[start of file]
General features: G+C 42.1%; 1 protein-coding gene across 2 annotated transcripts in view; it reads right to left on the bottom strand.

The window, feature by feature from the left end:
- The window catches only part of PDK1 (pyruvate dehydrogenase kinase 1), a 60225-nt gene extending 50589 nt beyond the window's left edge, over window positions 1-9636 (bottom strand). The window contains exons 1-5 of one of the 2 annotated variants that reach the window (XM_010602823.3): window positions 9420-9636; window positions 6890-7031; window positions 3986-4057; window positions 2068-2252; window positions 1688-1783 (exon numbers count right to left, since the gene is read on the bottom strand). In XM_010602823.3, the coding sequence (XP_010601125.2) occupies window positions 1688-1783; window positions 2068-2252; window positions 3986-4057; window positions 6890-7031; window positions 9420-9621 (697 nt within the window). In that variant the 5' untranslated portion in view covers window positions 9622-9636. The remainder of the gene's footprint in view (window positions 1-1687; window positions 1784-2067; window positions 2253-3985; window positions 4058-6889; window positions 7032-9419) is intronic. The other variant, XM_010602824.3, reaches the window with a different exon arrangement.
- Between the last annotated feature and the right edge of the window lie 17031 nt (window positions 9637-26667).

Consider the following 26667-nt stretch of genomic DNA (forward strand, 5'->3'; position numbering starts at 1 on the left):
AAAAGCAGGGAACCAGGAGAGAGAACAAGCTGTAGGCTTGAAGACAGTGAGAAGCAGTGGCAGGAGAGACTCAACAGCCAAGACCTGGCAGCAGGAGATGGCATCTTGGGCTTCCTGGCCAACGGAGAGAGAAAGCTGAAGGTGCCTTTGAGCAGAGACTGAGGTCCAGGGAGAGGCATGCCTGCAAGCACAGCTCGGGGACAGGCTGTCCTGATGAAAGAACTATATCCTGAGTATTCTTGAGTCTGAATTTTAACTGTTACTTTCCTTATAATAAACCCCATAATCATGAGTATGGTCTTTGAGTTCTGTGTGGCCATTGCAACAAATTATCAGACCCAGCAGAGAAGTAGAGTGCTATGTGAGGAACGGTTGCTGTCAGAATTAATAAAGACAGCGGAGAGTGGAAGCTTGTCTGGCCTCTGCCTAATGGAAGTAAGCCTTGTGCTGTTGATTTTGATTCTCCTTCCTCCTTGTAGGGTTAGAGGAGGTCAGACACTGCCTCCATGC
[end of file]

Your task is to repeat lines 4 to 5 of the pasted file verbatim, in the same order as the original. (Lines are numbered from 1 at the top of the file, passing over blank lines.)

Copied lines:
- Between the last annotated feature and the right edge of the window lie 17031 nt (window positions 9637-26667).

Consider the following 26667-nt stretch of genomic DNA (forward strand, 5'->3'; position numbering starts at 1 on the left):